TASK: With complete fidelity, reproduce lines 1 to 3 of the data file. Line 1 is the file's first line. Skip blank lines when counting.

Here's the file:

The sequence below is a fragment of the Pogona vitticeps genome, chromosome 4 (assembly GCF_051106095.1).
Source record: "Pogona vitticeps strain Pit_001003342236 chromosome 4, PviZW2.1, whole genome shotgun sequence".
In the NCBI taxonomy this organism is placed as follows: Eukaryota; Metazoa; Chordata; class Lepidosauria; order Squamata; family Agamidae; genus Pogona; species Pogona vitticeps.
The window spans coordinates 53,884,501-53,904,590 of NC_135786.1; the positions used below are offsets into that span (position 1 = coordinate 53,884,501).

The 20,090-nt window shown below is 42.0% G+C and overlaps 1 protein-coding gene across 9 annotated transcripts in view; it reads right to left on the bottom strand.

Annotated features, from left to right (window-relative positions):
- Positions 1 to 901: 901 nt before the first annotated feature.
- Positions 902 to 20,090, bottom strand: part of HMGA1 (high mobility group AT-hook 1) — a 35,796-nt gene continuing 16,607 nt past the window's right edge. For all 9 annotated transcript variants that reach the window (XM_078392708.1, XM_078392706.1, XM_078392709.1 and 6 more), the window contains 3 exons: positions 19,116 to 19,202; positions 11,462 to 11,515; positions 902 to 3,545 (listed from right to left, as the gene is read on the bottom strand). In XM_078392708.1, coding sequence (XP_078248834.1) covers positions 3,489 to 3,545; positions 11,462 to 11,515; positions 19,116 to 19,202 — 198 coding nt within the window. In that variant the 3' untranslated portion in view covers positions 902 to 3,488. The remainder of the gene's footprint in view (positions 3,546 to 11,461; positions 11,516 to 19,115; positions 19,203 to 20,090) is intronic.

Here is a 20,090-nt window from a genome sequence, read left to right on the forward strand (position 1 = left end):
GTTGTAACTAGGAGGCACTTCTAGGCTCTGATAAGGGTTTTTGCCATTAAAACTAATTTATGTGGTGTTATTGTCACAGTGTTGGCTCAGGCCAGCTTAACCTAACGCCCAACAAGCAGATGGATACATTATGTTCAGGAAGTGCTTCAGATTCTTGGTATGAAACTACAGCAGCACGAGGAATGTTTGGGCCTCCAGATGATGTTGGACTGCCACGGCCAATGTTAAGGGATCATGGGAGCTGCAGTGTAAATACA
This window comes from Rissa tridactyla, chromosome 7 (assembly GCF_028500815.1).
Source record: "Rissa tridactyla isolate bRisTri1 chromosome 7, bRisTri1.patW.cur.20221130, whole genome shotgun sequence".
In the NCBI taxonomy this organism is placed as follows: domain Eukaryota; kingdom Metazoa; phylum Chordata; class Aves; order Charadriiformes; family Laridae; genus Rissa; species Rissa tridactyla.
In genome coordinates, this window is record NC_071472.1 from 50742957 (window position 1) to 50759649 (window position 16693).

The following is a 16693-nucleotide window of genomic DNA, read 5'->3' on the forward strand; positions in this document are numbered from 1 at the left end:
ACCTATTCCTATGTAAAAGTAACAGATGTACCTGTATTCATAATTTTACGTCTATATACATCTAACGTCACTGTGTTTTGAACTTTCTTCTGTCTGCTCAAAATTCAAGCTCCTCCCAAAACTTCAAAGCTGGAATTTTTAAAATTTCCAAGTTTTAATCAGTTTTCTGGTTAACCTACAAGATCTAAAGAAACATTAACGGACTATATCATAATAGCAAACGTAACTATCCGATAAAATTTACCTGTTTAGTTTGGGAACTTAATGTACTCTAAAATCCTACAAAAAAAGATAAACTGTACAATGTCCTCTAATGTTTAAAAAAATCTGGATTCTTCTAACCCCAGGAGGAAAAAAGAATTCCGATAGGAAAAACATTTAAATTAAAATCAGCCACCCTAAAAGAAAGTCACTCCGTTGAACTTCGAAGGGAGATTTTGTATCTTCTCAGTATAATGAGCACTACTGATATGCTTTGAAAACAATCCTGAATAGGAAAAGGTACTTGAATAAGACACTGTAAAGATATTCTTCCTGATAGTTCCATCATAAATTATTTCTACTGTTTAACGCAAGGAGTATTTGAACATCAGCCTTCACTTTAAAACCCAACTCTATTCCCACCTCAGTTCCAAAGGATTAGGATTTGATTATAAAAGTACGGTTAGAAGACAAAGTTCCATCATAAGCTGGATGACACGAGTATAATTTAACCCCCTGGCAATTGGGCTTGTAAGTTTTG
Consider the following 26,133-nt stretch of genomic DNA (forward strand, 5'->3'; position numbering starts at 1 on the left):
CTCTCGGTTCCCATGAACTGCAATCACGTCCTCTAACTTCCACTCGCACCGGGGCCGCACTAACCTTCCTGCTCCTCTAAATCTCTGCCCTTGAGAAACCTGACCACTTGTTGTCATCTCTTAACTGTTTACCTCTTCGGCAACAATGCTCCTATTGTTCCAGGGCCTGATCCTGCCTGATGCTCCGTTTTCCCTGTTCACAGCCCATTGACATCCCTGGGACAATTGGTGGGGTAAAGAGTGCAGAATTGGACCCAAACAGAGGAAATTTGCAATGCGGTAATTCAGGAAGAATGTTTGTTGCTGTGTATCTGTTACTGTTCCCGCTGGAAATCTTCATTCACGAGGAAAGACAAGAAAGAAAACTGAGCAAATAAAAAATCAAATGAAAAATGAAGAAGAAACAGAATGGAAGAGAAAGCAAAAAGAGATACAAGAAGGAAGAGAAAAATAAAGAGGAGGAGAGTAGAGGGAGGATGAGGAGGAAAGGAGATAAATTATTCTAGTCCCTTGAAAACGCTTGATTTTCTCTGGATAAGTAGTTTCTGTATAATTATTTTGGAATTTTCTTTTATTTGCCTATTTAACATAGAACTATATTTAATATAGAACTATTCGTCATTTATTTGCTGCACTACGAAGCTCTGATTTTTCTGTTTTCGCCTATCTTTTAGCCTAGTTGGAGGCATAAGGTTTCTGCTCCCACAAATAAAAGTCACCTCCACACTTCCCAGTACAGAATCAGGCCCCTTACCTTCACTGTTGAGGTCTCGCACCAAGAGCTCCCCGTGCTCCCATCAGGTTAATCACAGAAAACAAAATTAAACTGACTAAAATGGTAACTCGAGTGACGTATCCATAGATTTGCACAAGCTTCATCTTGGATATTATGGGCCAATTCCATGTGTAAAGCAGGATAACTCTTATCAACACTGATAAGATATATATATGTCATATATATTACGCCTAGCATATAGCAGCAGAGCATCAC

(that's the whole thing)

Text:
The sequence below is a fragment of the Pogona vitticeps genome, chromosome 4 (assembly GCF_051106095.1).
Source record: "Pogona vitticeps strain Pit_001003342236 chromosome 4, PviZW2.1, whole genome shotgun sequence".
In the NCBI taxonomy this organism is placed as follows: Eukaryota; Metazoa; Chordata; class Lepidosauria; order Squamata; family Agamidae; genus Pogona; species Pogona vitticeps.